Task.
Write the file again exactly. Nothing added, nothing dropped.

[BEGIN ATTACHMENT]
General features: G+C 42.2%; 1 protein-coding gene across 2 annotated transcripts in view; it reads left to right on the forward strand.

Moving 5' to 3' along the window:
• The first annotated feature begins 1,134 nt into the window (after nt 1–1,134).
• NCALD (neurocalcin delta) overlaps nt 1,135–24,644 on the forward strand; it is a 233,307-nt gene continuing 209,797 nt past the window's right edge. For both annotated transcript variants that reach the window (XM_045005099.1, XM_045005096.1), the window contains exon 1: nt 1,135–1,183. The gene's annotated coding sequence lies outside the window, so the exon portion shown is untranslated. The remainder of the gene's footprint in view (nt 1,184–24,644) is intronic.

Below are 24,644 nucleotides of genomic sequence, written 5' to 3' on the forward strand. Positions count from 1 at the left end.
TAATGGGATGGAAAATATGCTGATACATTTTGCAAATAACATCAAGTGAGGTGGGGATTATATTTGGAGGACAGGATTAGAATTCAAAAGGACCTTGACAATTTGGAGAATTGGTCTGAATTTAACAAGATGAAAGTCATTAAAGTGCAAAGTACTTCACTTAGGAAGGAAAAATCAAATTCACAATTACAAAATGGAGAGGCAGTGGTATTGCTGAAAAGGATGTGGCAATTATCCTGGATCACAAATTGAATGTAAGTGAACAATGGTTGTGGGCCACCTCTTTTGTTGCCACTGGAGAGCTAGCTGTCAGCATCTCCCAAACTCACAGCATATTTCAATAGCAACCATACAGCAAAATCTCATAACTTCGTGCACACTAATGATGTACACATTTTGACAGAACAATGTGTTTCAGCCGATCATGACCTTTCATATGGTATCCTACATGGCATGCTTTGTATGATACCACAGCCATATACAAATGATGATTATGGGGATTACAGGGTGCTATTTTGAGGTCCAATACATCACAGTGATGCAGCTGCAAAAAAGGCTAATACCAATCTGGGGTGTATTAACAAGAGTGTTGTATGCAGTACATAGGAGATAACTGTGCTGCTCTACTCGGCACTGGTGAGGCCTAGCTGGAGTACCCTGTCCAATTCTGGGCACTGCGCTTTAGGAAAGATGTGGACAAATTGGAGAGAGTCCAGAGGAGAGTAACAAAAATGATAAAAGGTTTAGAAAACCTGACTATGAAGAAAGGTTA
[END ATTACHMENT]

General features: G+C 42.2%; 1 protein-coding gene across 2 annotated transcripts in view; it reads left to right on the forward strand.

Moving 5' to 3' along the window:
• The first annotated feature begins 1,134 nt into the window (after nt 1–1,134).
• NCALD (neurocalcin delta) overlaps nt 1,135–24,644 on the forward strand; it is a 233,307-nt gene continuing 209,797 nt past the window's right edge. For both annotated transcript variants that reach the window (XM_045005099.1, XM_045005096.1), the window contains exon 1: nt 1,135–1,183. The gene's annotated coding sequence lies outside the window, so the exon portion shown is untranslated. The remainder of the gene's footprint in view (nt 1,184–24,644) is intronic.

Below are 24,644 nucleotides of genomic sequence, written 5' to 3' on the forward strand. Positions count from 1 at the left end.
TAATGGGATGGAAAATATGCTGATACATTTTGCAAATAACATCAAGTGAGGTGGGGATTATATTTGGAGGACAGGATTAGAATTCAAAAGGACCTTGACAATTTGGAGAATTGGTCTGAATTTAACAAGATGAAAGTCATTAAAGTGCAAAGTACTTCACTTAGGAAGGAAAAATCAAATTCACAATTACAAAATGGAGAGGCAGTGGTATTGCTGAAAAGGATGTGGCAATTATCCTGGATCACAAATTGAATGTAAGTGAACAATGGTTGTGGGCCACCTCTTTTGTTGCCACTGGAGAGCTAGCTGTCAGCATCTCCCAAACTCACAGCATATTTCAATAGCAACCATACAGCAAAATCTCATAACTTCGTGCACACTAATGATGTACACATTTTGACAGAACAATGTGTTTCAGCCGATCATGACCTTTCATATGGTATCCTACATGGCATGCTTTGTATGATACCACAGCCATATACAAATGATGATTATGGGGATTACAGGGTGCTATTTTGAGGTCCAATACATCACAGTGATGCAGCTGCAAAAAAGGCTAATACCAATCTGGGGTGTATTAACAAGAGTGTTGTATGCAGTACATAGGAGATAACTGTGCTGCTCTACTCGGCACTGGTGAGGCCTAGCTGGAGTACCCTGTCCAATTCTGGGCACTGCGCTTTAGGAAAGATGTGGACAAATTGGAGAGAGTCCAGAGGAGAGTAACAAAAATGATAAAAGGTTTAGAAAACCTGACTATGAAGAAAGGTTA